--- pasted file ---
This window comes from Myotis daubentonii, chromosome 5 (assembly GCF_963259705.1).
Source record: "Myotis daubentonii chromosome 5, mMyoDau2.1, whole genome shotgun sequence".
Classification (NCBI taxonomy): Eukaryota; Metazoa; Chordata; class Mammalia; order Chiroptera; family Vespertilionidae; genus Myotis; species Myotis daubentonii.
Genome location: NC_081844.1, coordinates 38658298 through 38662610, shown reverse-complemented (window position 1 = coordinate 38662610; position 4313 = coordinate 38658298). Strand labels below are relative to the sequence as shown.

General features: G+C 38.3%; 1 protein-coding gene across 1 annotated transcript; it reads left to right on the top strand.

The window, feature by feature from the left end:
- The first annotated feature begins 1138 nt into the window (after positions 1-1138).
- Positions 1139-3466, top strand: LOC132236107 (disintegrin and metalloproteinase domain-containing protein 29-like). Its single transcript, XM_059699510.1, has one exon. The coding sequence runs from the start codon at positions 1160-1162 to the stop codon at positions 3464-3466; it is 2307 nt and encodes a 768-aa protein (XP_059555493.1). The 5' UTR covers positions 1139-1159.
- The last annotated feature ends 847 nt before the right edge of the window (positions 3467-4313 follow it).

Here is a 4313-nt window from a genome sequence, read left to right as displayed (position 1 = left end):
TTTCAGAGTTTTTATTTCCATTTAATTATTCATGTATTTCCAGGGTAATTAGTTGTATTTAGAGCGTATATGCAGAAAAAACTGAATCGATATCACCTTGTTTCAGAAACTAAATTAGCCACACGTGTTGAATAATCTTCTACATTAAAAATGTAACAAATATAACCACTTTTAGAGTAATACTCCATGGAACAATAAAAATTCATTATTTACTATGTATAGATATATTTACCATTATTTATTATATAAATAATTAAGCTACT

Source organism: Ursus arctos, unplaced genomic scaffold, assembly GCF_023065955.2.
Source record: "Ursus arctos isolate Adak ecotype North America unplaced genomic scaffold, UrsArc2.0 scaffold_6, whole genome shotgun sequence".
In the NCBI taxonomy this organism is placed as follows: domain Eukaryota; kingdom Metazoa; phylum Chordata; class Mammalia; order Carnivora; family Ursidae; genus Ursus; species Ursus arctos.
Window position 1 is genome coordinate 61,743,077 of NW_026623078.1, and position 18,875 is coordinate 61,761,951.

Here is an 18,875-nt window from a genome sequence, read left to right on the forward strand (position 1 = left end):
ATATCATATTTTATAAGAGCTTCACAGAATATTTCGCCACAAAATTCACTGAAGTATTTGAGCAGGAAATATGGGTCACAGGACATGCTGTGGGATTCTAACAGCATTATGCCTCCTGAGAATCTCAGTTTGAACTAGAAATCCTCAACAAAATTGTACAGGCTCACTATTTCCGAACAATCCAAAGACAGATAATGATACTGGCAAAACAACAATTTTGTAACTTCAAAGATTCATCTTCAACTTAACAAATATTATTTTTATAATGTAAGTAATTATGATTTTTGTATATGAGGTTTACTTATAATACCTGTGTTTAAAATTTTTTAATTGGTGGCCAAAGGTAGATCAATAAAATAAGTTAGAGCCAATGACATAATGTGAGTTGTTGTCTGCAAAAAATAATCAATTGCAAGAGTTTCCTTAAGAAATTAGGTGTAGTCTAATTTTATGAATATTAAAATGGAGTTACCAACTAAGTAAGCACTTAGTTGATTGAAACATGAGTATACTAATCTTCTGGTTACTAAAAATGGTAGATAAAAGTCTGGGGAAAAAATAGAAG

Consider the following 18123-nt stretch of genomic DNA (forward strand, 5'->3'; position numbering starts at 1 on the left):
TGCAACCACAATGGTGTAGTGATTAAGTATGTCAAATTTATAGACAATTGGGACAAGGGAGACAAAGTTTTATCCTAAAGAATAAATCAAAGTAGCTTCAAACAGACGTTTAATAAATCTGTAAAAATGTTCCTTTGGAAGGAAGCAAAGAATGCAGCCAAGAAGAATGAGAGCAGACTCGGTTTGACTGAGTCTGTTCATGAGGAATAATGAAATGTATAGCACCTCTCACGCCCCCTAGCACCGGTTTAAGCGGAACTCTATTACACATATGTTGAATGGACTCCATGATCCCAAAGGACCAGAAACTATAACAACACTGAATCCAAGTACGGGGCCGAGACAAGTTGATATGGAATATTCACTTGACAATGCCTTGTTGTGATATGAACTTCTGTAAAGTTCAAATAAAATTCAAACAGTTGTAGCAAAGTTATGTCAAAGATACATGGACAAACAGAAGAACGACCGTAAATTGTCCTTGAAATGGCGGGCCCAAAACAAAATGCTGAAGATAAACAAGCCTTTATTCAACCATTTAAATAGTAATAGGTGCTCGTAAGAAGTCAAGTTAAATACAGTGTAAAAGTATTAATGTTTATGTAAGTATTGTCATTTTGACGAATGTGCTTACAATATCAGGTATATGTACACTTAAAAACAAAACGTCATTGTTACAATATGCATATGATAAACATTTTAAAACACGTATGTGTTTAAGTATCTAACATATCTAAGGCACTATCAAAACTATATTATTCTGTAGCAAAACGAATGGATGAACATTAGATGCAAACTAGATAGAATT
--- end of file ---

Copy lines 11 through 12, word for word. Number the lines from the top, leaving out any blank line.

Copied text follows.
TTTCAGAGTTTTTATTTCCATTTAATTATTCATGTATTTCCAGGGTAATTAGTTGTATTTAGAGCGTATATGCAGAAAAAACTGAATCGATATCACCTTGTTTCAGAAACTAAATTAGCCACACGTGTTGAATAATCTTCTACATTAAAAATGTAACAAATATAACCACTTTTAGAGTAATACTCCATGGAACAATAAAAATTCATTATTTACTATGTATAGATATATTTACCATTATTTATTATATAAATAATTAAGCTACT

Source organism: Ursus arctos, unplaced genomic scaffold, assembly GCF_023065955.2.